2.2 million people are locked up in America. That’s 2.2 million people most of us don’t think about. But if you’re a Serial listener, you’re thinking about one prisoner: Adnan Syed. Each Thursday we not only hear more about Adnan’s case, we hear Adnan. And for the 1.5 million listening to his voice week after week, one prisoner has become a person.
But when a cardboard cutout is replaced with the real thing, it can be confusing. We may not think about prisoners, but we do know we’re not supposed to like them; certainly we’re not to trust them. They are different from us in some fundamental way—that’s why they’re in prison, right? So what happens when you discover that you do kind of like this prisoner, maybe even believe him, or at least concede that he doesn’t seem to be all that different from the rest of us?
For Serial host and journalist Sarah Koenig, it throws her off-balance. Her preconceptions clash with her actual experience and she struggles to reconcile the two. She’s told us as much, and we can hear the confusion in her voice. Like in episode five, when she says to Adnan, “You’re a really nice guy … What does that mean …?!” In response, Adnan bristles. I don’t need someone to think I’m innocent because I’m nice, he tells her, I need someone to think I’m innocent because the case against me is flimsy. Koenig concedes the point, and all of us listening in, enthralled and entertained, are, for one poignant moment, reminded what is on the line for Adnan.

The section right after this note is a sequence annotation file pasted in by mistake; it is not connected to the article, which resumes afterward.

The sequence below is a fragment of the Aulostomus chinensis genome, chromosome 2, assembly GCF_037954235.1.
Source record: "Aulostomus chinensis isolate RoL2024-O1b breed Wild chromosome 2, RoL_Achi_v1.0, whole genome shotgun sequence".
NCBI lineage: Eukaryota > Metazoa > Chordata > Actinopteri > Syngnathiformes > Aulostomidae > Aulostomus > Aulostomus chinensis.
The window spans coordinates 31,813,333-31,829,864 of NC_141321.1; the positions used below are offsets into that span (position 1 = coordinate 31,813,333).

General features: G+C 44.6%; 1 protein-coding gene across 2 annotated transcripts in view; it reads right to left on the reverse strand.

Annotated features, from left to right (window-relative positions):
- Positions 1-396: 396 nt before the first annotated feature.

In the next episodes, Koenig ostensibly turns her attention to the details of the case. But her confusion remains. In fact, it’s what drives her investigation, and it’s also what throws her off-track. Because in her mind “good guy” and “capacity to take a life” can’t co-exist, she sees only two roads: Is he innocent or am I a sucker? But her understanding of Adnan as “nice” only means one thing: Adnan is nice. It doesn’t mean you have to think he is nice. Nor does it mean Adnan is innocent.
I should share at this point that I believe Adnan is innocent. The evidence does not prove his guilt and I believe in the justice of “innocent until proven guilty.”